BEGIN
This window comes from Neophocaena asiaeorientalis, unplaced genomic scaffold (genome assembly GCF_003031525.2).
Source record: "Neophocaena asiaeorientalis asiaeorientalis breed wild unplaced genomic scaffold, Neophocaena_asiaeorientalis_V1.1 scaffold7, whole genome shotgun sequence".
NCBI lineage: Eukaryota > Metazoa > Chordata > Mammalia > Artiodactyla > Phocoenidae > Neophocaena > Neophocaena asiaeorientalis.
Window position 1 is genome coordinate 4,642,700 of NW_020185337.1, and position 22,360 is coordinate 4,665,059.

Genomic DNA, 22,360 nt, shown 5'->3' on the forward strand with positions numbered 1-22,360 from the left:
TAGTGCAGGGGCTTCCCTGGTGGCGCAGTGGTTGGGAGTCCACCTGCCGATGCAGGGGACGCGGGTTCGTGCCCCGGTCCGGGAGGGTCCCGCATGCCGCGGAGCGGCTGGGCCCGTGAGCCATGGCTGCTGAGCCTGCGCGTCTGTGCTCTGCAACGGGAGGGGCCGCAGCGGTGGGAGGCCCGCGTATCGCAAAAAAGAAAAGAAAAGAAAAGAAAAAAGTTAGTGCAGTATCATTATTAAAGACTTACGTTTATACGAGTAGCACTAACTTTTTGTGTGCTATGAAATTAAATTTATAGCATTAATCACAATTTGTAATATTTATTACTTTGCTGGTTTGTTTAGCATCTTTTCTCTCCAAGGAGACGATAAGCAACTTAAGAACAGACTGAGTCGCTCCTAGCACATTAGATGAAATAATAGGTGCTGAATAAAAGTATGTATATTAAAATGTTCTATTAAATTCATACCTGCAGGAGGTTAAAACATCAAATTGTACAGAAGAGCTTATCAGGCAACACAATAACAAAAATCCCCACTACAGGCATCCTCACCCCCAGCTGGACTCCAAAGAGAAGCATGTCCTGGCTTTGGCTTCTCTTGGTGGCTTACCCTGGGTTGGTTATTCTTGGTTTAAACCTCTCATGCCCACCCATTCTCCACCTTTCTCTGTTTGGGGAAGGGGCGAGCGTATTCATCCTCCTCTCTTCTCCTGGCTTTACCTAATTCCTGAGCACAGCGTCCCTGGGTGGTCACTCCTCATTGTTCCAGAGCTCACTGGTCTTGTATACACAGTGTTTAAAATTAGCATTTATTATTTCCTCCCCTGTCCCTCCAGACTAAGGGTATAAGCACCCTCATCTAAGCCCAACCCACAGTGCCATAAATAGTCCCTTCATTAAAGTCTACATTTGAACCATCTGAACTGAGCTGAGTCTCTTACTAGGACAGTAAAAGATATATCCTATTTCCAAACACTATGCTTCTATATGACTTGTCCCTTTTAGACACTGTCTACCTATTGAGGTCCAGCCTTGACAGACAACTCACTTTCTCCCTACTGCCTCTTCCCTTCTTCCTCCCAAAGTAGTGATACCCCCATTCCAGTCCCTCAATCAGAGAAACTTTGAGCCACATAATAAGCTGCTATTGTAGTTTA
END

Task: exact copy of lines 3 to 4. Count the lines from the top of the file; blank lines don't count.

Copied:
NCBI lineage: Eukaryota > Metazoa > Chordata > Mammalia > Artiodactyla > Phocoenidae > Neophocaena > Neophocaena asiaeorientalis.
Window position 1 is genome coordinate 4,642,700 of NW_020185337.1, and position 22,360 is coordinate 4,665,059.